Means and standard deviations for the study variables and their correlations are presented in Table 1. Correlations were basically as expected based on the literature, including positive correlations between eating disorders tendency (IDEA) and both social media dependence and impulsiveness and negative correlations between age and impulsiveness.

Table 1 Correlations among and means and standard deviations of the measured variables (N = 767)

Social media dependence × impulsiveness interactions predicting eating disorders tendency

Altogether, three hierarchical multiple regressions were performed involving the interaction of social media dependence and impulsiveness in the prediction of eating disorders tendency, the results of which are displayed in Table 2. The SMD × NPI interaction was significant in predicting Identity and eating disorders scores (t (760) = − 2.72, p = 0.007), but the other two interaction terms were not.

Table 2 Hierarchical multiple regression analyses of the interaction of social media dependence and impulsiveness moderators in the prediction of Identity and eating disorders (IDEA) after controlling for age and gender

As depicted in Fig. 1, those with high levels of social media dependence who engaged in low levels of non-planning impulsiveness had higher levels of eating disorders tendency than those with high levels of social media dependence and high non-planning impulsiveness, suggesting that high levels of non-planning impulsiveness may buffer the effect of high social media dependence on eating disorders tendency. On the contrary, those with low levels of social media dependence who engaged in high levels of non-planning impulsiveness had higher levels of eating disorders tendency than those with low levels of social media dependence and low non-planning impulsiveness. Simple slope tests showed that for low non-planning impulsiveness individuals [40], higher social media dependence was associated with eating disorders tendency, Bsimple = 0.61, p < 0.001. However, for high non-planning impulsiveness individuals, the effect of social media dependence on eating disorders tendency was weaker, Bsimple = 0.45, p < 0.001.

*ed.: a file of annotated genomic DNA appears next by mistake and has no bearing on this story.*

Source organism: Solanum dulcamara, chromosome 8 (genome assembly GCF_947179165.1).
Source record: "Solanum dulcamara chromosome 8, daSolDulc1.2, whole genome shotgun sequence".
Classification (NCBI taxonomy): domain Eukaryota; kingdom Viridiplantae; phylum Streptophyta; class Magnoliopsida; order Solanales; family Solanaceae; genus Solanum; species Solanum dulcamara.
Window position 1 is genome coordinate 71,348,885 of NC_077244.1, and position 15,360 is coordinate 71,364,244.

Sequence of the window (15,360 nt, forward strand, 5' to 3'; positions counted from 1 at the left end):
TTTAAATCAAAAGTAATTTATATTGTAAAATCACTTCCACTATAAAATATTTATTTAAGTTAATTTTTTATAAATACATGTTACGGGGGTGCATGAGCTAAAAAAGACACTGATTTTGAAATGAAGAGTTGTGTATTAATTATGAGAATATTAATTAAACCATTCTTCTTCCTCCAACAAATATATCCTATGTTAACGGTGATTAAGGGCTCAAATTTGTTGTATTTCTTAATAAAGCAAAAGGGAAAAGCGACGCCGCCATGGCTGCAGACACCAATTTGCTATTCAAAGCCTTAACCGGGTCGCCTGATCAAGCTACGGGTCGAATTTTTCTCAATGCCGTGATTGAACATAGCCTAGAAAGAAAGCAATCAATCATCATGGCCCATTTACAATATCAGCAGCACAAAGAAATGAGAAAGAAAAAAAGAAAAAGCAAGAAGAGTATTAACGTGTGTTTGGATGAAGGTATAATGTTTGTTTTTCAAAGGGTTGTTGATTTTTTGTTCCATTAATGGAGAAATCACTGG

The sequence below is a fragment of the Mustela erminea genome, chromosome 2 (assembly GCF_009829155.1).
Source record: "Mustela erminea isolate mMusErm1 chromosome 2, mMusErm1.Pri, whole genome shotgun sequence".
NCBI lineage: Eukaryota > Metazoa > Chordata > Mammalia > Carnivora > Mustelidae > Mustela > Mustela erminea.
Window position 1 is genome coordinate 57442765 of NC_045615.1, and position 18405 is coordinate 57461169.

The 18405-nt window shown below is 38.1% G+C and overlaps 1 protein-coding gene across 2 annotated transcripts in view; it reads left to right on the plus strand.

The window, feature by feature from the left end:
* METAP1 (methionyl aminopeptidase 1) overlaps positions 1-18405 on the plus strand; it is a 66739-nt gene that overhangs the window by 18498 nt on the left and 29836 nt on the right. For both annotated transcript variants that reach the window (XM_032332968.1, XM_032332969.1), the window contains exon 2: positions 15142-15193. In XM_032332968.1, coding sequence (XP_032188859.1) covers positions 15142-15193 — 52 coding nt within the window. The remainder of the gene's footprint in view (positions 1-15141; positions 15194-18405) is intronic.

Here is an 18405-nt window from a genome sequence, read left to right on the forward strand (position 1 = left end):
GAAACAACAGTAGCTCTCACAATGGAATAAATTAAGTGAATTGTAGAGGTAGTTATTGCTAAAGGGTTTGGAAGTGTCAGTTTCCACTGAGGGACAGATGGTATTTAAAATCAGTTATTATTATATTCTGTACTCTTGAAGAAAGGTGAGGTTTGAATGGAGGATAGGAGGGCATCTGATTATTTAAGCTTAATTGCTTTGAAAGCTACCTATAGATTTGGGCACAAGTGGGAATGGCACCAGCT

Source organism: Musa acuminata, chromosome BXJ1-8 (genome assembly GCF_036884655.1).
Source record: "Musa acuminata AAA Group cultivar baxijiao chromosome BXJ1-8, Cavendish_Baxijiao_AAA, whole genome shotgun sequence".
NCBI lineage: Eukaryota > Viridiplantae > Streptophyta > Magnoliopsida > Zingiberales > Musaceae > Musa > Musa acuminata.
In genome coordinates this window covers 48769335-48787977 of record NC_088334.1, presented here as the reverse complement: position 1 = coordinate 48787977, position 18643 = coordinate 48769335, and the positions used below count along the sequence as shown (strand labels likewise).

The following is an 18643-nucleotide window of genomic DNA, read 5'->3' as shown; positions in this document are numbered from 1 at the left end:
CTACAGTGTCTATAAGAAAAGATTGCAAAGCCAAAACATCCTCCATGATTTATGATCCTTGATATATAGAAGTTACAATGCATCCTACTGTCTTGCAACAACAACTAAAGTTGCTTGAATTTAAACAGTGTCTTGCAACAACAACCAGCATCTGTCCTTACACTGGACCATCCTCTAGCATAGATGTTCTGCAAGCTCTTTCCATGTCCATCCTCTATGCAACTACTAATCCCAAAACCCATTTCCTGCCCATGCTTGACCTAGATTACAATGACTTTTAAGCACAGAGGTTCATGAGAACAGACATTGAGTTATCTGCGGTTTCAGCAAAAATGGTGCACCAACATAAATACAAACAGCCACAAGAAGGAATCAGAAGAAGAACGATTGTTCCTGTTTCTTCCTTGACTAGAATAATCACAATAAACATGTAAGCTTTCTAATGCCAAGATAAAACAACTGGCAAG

Fig. 1
figure 1

The interaction of social media dependence and non-planned impulsiveness with IDEA scores as the dependent variable. The moderating effect is graphed for two levels of NPI: 1 standard deviation above the mean and 1 standard deviation below the mean

Overall, the effect of social media dependence on eating disorders tendency was moderated by non-planning impulsiveness. For low SMD, low NPI served as a protective factor to reduce the potential risk of social media dependence for eating disorders tendency. However, for high SMD, low NPI served instead as a negative factor to increase the potential risk of social media dependence for eating disorders tendency.


In the present study, we examined how the relation between social media dependence and eating disorders risk may vary depending on levels (high vs. low) of various impulsiveness in a sample of college students. Our hypothesis that impulsiveness would moderate this relation was partially supported. We found that non-planning impulsiveness (but not motor- or cognitive impulsiveness) moderated the relation between social media dependence and eating disorders risk, as measured by the IDEA.

The present study extended previous research efforts by examining the association between social media dependence and ED risk. According to some literature, an association between time spent on Facebook and ED pathology was found [13]. The integrated cognitive-behavioral theory of ED identifies a feedback loop whereby exposure to body-related stimuli activates and reinforces an over-concern with one’s own body, which in turn reactivates attentional biases toward body-related stimuli [41]. The frequency of this feedback loop serves to generate or maintain ED and this process could possibly explain the finding of a relationship between frequent Facebook use and ED risk [41]. Accordingly, it may be the case that frequent exposure to thin-ideal content on social media reinforces one’s own body related concerns, eliciting cognitive biases that lead one to selectively attend to thin-ideal content on Facebook [13]. An extreme drive for thinness is associated with the development and maintenance of eating disorders, according to many theories [41].